If A-Rod, or Iverson were feeling generous and decided to fund our work for one year, they would still have oodles of money left over.  Does anyone out there know how to reach Alex or Allen?

As we enter into a fifth season of raising Whooping cranes, we can't help but reflect on the many successes this reintroduction has experienced. After only four seasons, already there are 47 wild migratory Whooping cranes using the eastern flyway. Three times the number that existed in the early 40's when we very nearly lost this magnificent bird forever. 

The five cranes that became the pioneers of the new eastern population in 2001 are now 4-years of age, and some have already formed pair bonds. With a bit of luck they may even begin to show signs of nesting behaviour this year. It would be a tragedy if we weren't able to continue our work to safeguard the Whooping crane because of financial troubles.

Many thanks to the winter monitoring crew for the following Jan. 23-29th update. 

During the past week between three to nine older whooping cranes (usually three) were present at the winter pen at the same time. Because of the presence of these older, aggressive cranes, the juveniles were allowed out of the top-netted enclosure less than usual. The juveniles were out for most of the day on January 24th and for 1.5 hours on the 29th. On the former date, the unexpected arrival of additional birds from Pasco County contributed to problems in returning juveniles to the top-netted enclosure. Chicks 419 and 420 could not be retrieved on that night. They roosted in a nearby creek along with older white birds 203, 216, 102 and 208. Tides were relatively low that night. Otherwise, all juveniles roosted in the top-netted enclosure during the remainder of the week.

So far juveniles 402, 407, 412, 414, 415, 416, 417 and 419 have attained, or nearly attained adult voices.


Jan. 12, 2005


Heather Ray


Winter Update: Jan. 2 - 8

Winter Photo Journal

Notes: Yearlings 303, 312 and 316 left their Marion County, FL stop and arrived at the Chassahowitzka pensite on Jan. 2nd. They have so far been the only HY2003 Whooping cranes to complete their first unassisted southward migration to the Chassahowitzka area. These are also the same three that managed to successfully circumnavigate the south end of Lake Michigan last summer and return to the central Wisconsin reintroduction site located at the Necedah National Wildlife Refuge. (More on them below)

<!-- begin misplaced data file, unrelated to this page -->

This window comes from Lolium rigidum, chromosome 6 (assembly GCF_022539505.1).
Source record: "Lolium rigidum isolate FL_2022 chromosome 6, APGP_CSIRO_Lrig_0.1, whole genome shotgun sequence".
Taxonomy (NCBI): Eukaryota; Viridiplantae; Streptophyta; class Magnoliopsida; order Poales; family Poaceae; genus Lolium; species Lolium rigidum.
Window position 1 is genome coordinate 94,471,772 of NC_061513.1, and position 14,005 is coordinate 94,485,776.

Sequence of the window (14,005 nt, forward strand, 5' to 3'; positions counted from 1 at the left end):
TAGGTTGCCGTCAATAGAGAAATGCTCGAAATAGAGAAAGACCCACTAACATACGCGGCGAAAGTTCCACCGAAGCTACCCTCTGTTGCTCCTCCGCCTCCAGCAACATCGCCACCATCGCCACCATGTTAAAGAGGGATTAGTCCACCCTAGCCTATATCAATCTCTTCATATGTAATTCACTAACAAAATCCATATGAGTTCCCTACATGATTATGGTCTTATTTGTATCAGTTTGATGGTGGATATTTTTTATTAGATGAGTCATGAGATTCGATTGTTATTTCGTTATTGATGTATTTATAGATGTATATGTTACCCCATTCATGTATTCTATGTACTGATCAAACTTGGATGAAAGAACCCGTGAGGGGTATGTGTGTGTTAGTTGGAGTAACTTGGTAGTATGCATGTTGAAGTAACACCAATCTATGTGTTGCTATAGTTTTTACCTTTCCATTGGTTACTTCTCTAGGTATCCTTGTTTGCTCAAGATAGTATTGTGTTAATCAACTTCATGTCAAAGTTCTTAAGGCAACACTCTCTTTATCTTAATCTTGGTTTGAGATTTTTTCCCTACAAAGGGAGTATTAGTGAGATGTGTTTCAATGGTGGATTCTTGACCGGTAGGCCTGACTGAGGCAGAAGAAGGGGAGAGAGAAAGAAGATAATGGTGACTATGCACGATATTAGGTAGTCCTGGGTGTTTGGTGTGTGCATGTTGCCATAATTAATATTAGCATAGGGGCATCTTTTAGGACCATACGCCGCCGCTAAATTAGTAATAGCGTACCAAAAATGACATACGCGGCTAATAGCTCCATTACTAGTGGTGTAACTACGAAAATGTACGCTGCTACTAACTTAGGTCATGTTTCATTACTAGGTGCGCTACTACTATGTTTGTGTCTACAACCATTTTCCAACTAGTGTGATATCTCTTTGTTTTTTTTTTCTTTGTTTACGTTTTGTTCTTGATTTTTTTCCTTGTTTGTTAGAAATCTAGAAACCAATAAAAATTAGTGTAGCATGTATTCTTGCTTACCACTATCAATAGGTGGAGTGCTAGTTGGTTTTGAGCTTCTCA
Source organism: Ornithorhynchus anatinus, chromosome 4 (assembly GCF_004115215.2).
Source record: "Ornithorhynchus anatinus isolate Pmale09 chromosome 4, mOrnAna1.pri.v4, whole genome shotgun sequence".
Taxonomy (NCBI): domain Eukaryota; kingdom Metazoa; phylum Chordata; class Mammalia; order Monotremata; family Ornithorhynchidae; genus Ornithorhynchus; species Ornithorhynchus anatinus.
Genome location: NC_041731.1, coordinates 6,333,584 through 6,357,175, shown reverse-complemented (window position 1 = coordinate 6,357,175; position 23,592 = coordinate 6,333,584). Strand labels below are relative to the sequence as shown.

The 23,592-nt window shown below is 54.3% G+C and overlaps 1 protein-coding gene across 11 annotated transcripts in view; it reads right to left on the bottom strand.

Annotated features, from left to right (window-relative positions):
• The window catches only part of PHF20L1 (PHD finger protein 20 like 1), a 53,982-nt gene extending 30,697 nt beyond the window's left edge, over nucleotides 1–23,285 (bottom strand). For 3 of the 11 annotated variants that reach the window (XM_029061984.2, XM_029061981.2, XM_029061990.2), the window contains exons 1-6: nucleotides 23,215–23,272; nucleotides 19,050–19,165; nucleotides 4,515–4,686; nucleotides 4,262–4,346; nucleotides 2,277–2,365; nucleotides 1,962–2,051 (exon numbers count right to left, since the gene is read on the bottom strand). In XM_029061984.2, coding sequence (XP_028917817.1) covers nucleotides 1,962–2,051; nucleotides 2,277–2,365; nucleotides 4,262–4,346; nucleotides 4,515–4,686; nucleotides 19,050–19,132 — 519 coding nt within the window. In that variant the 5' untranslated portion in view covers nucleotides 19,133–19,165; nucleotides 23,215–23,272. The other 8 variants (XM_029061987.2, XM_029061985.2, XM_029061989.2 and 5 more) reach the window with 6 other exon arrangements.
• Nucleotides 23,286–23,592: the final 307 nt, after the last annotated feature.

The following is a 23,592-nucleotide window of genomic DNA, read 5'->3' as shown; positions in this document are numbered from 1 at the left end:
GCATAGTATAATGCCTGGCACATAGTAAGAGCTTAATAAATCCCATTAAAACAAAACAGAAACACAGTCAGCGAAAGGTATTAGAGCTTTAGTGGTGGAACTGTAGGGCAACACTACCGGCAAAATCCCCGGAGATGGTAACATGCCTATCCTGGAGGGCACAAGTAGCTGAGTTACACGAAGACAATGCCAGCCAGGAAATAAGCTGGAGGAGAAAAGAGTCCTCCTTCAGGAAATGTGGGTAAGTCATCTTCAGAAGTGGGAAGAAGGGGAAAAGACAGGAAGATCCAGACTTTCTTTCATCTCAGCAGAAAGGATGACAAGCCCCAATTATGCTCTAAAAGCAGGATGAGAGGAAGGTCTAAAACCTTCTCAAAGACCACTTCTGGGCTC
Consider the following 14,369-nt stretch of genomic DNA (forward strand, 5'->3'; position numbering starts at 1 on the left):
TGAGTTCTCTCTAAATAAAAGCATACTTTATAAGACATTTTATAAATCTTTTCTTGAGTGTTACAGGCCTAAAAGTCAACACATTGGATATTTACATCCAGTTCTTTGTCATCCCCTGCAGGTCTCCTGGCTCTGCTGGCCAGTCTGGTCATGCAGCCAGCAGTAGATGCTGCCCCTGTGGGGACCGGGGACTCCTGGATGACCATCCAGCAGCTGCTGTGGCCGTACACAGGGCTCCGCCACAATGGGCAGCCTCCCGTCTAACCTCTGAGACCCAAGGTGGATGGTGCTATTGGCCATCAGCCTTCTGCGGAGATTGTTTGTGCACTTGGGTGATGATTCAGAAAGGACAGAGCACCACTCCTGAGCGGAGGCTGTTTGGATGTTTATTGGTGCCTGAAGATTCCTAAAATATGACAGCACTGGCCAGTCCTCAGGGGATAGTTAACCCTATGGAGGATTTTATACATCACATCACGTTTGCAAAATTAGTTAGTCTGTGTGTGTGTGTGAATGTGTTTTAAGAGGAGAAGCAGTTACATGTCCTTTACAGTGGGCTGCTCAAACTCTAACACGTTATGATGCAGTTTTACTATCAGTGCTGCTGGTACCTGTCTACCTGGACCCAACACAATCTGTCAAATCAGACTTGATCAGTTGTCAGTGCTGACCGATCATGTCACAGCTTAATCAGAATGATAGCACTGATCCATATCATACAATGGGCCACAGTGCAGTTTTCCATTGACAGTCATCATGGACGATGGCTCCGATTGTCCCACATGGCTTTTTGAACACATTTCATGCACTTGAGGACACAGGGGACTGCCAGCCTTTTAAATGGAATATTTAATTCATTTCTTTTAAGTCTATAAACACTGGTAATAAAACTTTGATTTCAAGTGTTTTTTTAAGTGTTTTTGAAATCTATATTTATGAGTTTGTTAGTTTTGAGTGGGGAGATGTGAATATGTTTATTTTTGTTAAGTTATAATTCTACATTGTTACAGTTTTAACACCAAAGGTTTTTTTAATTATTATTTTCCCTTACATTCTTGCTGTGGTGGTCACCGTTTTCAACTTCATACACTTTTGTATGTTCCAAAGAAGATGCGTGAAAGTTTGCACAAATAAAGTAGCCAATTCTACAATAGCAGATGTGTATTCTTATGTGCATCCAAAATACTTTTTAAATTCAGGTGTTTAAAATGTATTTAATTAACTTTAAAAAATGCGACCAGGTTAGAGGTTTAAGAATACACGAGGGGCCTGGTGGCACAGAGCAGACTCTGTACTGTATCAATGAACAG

Whooping crane 205 and the young #418 male departed from their Madison County, FL location on Jan. 2nd. According to PTT readings for #418 they roosted in Central Gulf Coast saltmarsh on the St. Martins Marsh Aquatic Preserve that night. The next morning they passed over the pensite at Chassahowitzka NWR and proceeded southward to a wetland in Pasco County. This site was 2 miles north of where #205 had spent the previous winter. The next day the pair moved to the nearby ranch where birds 211, 212, and 217 are wintering. 

Cranes 209, 213 and 218 remained in Franklin County, Tennessee, at least through the check on Jan. 3rd.

Number 317 remained alone in Colleton County, SC, while former flockmates 304 and 311 spent the week nearby, also in Colleton County. Whooping crane #307 spent the week in Beaufort County, SC.

Public reports indicate that the female #107 crane from the first reintroduction year remained in the large stopover/wintering Sandhill flock on Hiwassee Wildlife Refuge, located in Meigs County, TN through the week. She has a nonfunctional transmitter and is not trackable. 

A trio of Whooping cranes comprised of yearlings 301, 309 and the youngest from the 2003 project year, #318; remained in NC throughout the week.

Crane 214 remained in Sumter County, FL through the week. Number 105 and his mate, 204 returned to the Chassahowitzka pensite on Jan. 3rd and roosted in an area southwest of the pen. They returned to Hernando County the next day and stayed there for the remainder of the week.

The 4-year old male, #106 remained in Lake County, FL where he associated with migratory Sandhill cranes and non-migratory Whooping cranes.

Cranes 211, 212 and 217 stayed in Pasco County, FL through the week along with another pair which included a first year male (#101), and his female mate from the 2nd project year, #202.

Cranes 201 and 306 remained together with wintering Sandhill cranes in Volusia County, FL through the week, while Whooping cranes 203 and 216 chose to stay in the same area of Pasco County, which is also occupied by cranes 101, 202, 102 and 208.

Whooping cranes not located during the week include #302, who was last confirmed in Iroquois County, Illinois, when he resumed migration on Dec. 12th. and yearlings 310 and 
313, who were last confirmed in Nelson County, Kentucky, on Dec. 5th. 

The thirteen Hatch Year 2004 (HY04) juvenile birds at Chassahowitzka winter pen were released from the top-netted section several times over the past two weeks, but their periods of freedom always seem to be cut short when some of the older Whooping cranes inevitably return to stake a claim, and the feeding station. It's almost as if these older birds have some sixth sense that alerts them to the fact that the chicks have been released and therefore there must be food in the feeders.